China News in brief
Energy efficiency law approved
The Standing Committee of the National People's Congress (NPC) - China's legislature - has approved revisions to the country's Energy Saving Law that will require government departments and regional authorities to set and adhere to strict efficiency targets. The amended law, which will take effect from 1 April 2008, will require targets to be written into departmental plans and progress reported to parliament each year. In addition, energy savings plans will be needed for all major public spending projects. Li Mingzhi, deputy director of the economic law department of NPC, says the amendments allow the state to become a major player in China's energy efficiency drive. The bill also stipulates that firms could face fines of up to 200 000 yuan (US$27,000) if they fail to meet industry energy saving standards.
New drug manufacturing rules
The State Food and Drug Administration (SFDA) of China published updated good manufacturing practice (GMP) rules for the drug industry on 29 October, tightening up regulations unchanged since 1999. From 1 January 2008, the SFDA can refuse to approve the GMP applications of pharmaceutical firms if there are major flaws in their implementation plans. Previously, the agency could only demand that firms resubmit their applications. The amended rules also put more emphasis on personnel and quality control instead of on the standard of equipment or the scale of production. Luo Jiali, vice-president of China's leading drug exporter Hisun Pharmaceuticals, says the changes will bring China's GMP rules further into line with international norms and help Chinese pharmaceuticals to enter the global market.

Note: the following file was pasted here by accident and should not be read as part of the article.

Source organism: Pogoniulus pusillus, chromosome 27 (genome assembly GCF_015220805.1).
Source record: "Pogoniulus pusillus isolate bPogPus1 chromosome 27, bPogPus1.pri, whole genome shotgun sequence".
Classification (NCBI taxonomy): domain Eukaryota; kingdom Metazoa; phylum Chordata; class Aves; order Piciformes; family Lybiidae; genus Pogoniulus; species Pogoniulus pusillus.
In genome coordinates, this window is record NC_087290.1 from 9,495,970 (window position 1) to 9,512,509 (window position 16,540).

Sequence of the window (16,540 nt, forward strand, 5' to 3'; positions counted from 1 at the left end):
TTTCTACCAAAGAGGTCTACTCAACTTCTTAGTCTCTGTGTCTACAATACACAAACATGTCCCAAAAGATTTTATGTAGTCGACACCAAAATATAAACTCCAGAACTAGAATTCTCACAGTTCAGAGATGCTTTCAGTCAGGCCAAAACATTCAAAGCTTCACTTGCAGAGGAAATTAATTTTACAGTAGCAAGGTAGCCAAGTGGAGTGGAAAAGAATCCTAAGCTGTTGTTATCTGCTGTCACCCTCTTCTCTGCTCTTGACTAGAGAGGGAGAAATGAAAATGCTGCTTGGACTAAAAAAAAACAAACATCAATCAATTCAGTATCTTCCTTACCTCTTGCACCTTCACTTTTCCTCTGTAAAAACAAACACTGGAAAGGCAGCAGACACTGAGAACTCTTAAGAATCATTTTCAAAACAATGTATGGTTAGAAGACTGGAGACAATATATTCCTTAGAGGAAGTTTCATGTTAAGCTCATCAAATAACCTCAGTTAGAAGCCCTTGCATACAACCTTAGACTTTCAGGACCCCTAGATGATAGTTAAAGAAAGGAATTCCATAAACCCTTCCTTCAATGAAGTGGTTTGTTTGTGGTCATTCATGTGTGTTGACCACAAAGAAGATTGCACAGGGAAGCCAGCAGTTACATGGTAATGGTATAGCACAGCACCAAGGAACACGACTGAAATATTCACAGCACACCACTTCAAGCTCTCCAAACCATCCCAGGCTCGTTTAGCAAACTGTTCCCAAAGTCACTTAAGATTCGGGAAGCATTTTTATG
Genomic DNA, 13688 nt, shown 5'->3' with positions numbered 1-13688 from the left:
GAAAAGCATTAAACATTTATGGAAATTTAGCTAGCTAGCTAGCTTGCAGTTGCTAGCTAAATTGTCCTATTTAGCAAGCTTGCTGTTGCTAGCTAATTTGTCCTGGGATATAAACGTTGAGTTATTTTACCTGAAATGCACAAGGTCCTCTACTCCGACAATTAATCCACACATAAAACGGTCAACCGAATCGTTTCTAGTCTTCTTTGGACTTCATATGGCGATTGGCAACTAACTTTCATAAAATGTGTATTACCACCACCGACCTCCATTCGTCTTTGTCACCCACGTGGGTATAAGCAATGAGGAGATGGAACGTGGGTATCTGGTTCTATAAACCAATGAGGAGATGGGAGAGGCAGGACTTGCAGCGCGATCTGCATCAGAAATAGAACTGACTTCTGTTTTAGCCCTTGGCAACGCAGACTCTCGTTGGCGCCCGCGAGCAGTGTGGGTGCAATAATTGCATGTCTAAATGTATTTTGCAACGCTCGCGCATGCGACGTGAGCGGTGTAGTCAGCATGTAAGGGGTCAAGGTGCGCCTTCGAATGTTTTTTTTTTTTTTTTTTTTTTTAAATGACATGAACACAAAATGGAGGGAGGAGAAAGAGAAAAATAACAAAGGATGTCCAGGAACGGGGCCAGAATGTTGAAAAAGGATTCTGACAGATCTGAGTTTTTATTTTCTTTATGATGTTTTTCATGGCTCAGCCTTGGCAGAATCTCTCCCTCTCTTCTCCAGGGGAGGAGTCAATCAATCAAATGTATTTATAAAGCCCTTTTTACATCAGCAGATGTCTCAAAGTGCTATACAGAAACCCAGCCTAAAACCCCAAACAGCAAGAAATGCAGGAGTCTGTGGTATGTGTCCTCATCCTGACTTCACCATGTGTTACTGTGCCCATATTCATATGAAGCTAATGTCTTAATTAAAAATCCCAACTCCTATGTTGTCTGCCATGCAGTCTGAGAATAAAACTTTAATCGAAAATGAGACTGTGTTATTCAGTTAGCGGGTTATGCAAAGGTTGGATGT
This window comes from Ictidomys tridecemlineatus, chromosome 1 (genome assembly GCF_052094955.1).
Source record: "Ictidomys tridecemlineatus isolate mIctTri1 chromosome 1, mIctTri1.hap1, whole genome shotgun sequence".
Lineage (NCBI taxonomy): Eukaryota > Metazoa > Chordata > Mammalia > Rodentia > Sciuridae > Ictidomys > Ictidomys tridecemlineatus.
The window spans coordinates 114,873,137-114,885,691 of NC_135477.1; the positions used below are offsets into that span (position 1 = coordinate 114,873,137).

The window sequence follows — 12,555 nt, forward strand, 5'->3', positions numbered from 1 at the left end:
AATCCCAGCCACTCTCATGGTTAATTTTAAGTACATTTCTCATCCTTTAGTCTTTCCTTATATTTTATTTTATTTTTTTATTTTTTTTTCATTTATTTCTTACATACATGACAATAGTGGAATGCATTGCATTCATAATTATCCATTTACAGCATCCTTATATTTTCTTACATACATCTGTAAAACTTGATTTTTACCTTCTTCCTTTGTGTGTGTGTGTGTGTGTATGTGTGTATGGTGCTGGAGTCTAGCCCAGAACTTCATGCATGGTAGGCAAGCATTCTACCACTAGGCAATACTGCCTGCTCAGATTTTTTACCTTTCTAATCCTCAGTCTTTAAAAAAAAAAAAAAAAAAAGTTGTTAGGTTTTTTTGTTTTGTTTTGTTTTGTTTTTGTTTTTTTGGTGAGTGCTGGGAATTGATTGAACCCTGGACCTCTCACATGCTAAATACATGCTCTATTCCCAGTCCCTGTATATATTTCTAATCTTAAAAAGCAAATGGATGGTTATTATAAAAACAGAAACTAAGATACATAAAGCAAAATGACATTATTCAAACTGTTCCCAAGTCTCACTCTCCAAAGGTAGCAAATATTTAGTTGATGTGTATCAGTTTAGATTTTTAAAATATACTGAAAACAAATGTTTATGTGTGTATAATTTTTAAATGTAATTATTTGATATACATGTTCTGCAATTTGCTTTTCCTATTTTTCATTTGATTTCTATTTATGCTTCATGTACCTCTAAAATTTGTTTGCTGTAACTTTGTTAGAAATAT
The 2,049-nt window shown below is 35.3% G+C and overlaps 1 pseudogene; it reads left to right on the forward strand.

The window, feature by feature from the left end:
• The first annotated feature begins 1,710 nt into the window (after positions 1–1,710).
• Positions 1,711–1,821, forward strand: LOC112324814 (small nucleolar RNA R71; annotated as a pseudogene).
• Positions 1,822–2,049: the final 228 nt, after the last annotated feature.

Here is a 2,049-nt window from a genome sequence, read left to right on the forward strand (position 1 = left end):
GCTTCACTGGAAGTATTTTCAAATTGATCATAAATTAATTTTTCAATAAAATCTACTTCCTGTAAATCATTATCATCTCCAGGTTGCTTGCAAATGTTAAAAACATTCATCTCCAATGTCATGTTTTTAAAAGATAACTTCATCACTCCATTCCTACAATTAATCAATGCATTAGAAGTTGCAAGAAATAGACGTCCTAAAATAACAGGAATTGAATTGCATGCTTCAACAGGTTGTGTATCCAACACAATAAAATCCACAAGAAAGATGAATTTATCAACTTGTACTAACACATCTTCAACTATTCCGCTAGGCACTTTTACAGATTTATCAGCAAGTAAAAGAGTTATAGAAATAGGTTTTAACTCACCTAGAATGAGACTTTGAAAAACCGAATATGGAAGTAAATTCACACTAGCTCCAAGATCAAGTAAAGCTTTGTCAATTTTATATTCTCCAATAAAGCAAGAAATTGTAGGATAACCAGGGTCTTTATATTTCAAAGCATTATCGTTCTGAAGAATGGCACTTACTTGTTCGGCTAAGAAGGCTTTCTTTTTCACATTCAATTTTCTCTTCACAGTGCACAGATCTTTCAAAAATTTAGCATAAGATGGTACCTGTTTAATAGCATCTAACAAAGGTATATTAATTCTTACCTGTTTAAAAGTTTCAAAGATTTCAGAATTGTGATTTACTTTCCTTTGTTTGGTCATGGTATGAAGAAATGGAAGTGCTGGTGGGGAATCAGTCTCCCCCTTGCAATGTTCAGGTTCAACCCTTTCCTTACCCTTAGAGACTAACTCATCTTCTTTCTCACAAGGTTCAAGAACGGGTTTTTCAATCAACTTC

ChemChina makes $2.75bn bid for Nufarm
A consortium consisting of the China National Chemical Corporation (ChemChina) and private equity firms Blackstone and Fox Paine Management has offered to pay nearly US$2.75 billion for Australian agricultural chemicals maker Nufarm, in a deal that would create the world's biggest generic farm chemicals company. Nufarm's board, which has backed the offer, announced that if the move is accepted at a general meeting of its shareholders on 10 December, the firm's fertilizer and farm chemicals business will be 100 per cent merged into ChemChina. According to analysts, the deal will help the State-owned company to establish a worldwide sales network for its agrochemical products. ChemChina was formed in 2004 from smaller firms that were part of the now defunct Ministry of Chemical Industry.